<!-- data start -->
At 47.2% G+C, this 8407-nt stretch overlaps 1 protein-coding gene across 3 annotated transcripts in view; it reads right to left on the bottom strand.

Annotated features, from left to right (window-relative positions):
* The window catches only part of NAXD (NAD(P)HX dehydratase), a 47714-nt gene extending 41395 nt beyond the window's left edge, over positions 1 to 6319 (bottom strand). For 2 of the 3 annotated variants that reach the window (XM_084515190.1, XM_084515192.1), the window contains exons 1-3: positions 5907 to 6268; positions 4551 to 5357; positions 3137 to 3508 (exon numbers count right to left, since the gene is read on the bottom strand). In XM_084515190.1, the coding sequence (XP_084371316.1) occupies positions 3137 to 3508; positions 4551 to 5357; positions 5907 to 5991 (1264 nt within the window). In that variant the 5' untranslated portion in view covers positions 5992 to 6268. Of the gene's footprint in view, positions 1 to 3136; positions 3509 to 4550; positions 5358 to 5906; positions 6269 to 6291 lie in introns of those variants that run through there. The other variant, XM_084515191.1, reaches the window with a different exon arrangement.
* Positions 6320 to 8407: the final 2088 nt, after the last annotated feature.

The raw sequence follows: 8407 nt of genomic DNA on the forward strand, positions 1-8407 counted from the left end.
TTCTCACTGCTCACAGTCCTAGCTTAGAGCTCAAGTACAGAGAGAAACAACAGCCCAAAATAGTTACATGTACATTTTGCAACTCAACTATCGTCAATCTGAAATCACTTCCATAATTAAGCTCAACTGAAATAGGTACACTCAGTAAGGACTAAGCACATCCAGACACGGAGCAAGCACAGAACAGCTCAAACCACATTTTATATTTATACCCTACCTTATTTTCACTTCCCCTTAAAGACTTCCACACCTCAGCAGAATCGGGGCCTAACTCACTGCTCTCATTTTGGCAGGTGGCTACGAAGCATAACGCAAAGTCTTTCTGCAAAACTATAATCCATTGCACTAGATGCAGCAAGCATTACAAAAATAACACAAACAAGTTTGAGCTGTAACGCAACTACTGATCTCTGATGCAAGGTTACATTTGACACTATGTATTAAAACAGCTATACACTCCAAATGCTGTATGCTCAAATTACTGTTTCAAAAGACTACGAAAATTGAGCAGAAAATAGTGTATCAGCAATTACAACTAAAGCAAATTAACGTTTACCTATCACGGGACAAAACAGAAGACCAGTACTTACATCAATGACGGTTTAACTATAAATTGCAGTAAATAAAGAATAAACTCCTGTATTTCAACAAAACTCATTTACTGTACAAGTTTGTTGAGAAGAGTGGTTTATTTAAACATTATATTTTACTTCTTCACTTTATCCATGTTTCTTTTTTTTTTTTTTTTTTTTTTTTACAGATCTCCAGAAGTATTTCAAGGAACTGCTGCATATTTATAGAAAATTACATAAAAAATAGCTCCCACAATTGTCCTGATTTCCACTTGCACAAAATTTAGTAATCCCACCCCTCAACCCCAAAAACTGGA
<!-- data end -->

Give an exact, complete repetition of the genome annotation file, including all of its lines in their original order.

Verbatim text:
At 47.2% G+C, this 8407-nt stretch overlaps 1 protein-coding gene across 3 annotated transcripts in view; it reads right to left on the bottom strand.

Annotated features, from left to right (window-relative positions):
* The window catches only part of NAXD (NAD(P)HX dehydratase), a 47714-nt gene extending 41395 nt beyond the window's left edge, over positions 1 to 6319 (bottom strand). For 2 of the 3 annotated variants that reach the window (XM_084515190.1, XM_084515192.1), the window contains exons 1-3: positions 5907 to 6268; positions 4551 to 5357; positions 3137 to 3508 (exon numbers count right to left, since the gene is read on the bottom strand). In XM_084515190.1, the coding sequence (XP_084371316.1) occupies positions 3137 to 3508; positions 4551 to 5357; positions 5907 to 5991 (1264 nt within the window). In that variant the 5' untranslated portion in view covers positions 5992 to 6268. Of the gene's footprint in view, positions 1 to 3136; positions 3509 to 4550; positions 5358 to 5906; positions 6269 to 6291 lie in introns of those variants that run through there. The other variant, XM_084515191.1, reaches the window with a different exon arrangement.
* Positions 6320 to 8407: the final 2088 nt, after the last annotated feature.

The raw sequence follows: 8407 nt of genomic DNA on the forward strand, positions 1-8407 counted from the left end.
TTCTCACTGCTCACAGTCCTAGCTTAGAGCTCAAGTACAGAGAGAAACAACAGCCCAAAATAGTTACATGTACATTTTGCAACTCAACTATCGTCAATCTGAAATCACTTCCATAATTAAGCTCAACTGAAATAGGTACACTCAGTAAGGACTAAGCACATCCAGACACGGAGCAAGCACAGAACAGCTCAAACCACATTTTATATTTATACCCTACCTTATTTTCACTTCCCCTTAAAGACTTCCACACCTCAGCAGAATCGGGGCCTAACTCACTGCTCTCATTTTGGCAGGTGGCTACGAAGCATAACGCAAAGTCTTTCTGCAAAACTATAATCCATTGCACTAGATGCAGCAAGCATTACAAAAATAACACAAACAAGTTTGAGCTGTAACGCAACTACTGATCTCTGATGCAAGGTTACATTTGACACTATGTATTAAAACAGCTATACACTCCAAATGCTGTATGCTCAAATTACTGTTTCAAAAGACTACGAAAATTGAGCAGAAAATAGTGTATCAGCAATTACAACTAAAGCAAATTAACGTTTACCTATCACGGGACAAAACAGAAGACCAGTACTTACATCAATGACGGTTTAACTATAAATTGCAGTAAATAAAGAATAAACTCCTGTATTTCAACAAAACTCATTTACTGTACAAGTTTGTTGAGAAGAGTGGTTTATTTAAACATTATATTTTACTTCTTCACTTTATCCATGTTTCTTTTTTTTTTTTTTTTTTTTTTTTACAGATCTCCAGAAGTATTTCAAGGAACTGCTGCATATTTATAGAAAATTACATAAAAAATAGCTCCCACAATTGTCCTGATTTCCACTTGCACAAAATTTAGTAATCCCACCCCTCAACCCCAAAAACTGGA